Malassezia are common lipiddependent fungi that grow on the sebaceous areas of human skin, including the face, scalp, and upper trunk. Although Malassezia are a part of the normal human skin flora, they may also cause or exacerbate several skin diseases, including tinea versicolor, Pityrosporum folliculitis, and seborrheic dermatitis. Topical antifungals are the mainstay of treating Malassezia-related diseases. Chronic prophylaxis is often required to prevent recurrences.
Malassezia are lipophilic (lipid-dependent) fungi that compose part of the normal human skin flora, but are now also recognized to play a role in skin disease. Malassezia have clearly been shown to be the causative organism in tinea versicolor and Pityrosporum folliculitis, and are likely to play a role in seborrheic dermatitis (Gupta, Batra, Bluhm, Boekhout, & Dawson, 2004). Evidence for their involvement in other skin conditions, including atopic dermatitis, psoriasis, and neonatal cephalic pustulosis, is weaker.
Malassezia yeasts were first described in the 19th century as budding yeasts found on the skin of patients with dandruff. They are named after Louis-Charles Malassez, a French scientist who identified the yeasts in the outer layer of the epidermis of patients with seborrheic dermatitis. The taxonomy of Malassezia has been somewhat confusing, because the genus name Pityrosporum was historically used for yeast forms whereas the name Malassezia was reserved for hyphal (filamentous) forms, and it was not until molecular methods of species identification became available in the 1980s that Malassezia and Pityrosporum were found to be identical.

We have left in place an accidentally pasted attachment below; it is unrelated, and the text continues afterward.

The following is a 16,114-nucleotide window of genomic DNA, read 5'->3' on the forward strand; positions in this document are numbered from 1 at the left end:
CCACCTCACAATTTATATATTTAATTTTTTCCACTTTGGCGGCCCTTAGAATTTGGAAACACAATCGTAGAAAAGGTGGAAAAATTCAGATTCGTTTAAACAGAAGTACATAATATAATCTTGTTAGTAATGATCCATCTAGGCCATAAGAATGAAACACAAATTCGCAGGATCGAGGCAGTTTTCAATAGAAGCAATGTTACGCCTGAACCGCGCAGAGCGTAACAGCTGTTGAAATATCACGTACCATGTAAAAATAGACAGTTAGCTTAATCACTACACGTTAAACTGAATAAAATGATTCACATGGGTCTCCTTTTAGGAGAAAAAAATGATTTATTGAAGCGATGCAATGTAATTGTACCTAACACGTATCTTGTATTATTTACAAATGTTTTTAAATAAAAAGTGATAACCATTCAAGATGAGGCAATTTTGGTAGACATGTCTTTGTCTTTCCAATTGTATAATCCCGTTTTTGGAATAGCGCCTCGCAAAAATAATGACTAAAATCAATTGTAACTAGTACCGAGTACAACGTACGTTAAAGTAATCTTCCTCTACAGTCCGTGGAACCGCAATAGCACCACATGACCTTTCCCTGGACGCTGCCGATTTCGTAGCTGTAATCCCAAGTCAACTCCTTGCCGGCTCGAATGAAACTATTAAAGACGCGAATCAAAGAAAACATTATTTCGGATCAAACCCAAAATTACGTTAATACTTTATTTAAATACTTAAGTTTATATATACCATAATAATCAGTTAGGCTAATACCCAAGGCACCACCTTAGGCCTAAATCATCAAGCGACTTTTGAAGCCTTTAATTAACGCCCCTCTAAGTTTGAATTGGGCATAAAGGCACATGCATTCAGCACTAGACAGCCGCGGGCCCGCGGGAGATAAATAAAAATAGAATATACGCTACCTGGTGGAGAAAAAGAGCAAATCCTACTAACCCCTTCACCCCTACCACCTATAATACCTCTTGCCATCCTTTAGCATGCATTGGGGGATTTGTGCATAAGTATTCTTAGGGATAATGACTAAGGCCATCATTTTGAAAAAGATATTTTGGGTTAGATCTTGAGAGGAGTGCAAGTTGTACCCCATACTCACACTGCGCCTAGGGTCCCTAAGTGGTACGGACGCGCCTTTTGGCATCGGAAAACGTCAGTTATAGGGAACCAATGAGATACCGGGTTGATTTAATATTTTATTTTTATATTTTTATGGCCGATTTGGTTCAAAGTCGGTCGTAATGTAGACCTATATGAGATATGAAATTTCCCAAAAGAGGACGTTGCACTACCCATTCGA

At present, 11 species of Malassezia have been identified (Gueho, Midgley, & Guillot, 1996; Sugita et al., 2002; Sugita et al., 2004). The most important clinically are M. globosa, M. sympodialis, M. restricta, M. obtusa, and M. furfur. The different Malassezia species are distinguished based on their morphology, growth characteristics, enzyme activities, as well as by molecular methods (Gemmer, DeAngelis, Theelen, Boekhout, & Dawson, 2002). Malassezia are dimorphic fungi, at times assuming yeast forms and at times hyphal forms, depending on culture conditions. In their yeast form, they may be spherical, oval, or elongated, and they reproduce by unipolar budding. The names Pityrosporum ovale and Pityrosporum orbiculare are still sometimes used when referring to the yeast forms, but it is more correct to refer to both the yeast and hyphal forms using the Malassezia species names.
Dermatology Nursing. 2009;21(1) © 2009 Jannetti Publications, Inc.
Cite this: Beyond Spaghetti and Meatballs: Skin Diseases Associated With the Malassezia Yeasts - Medscape - Jan 01, 2009.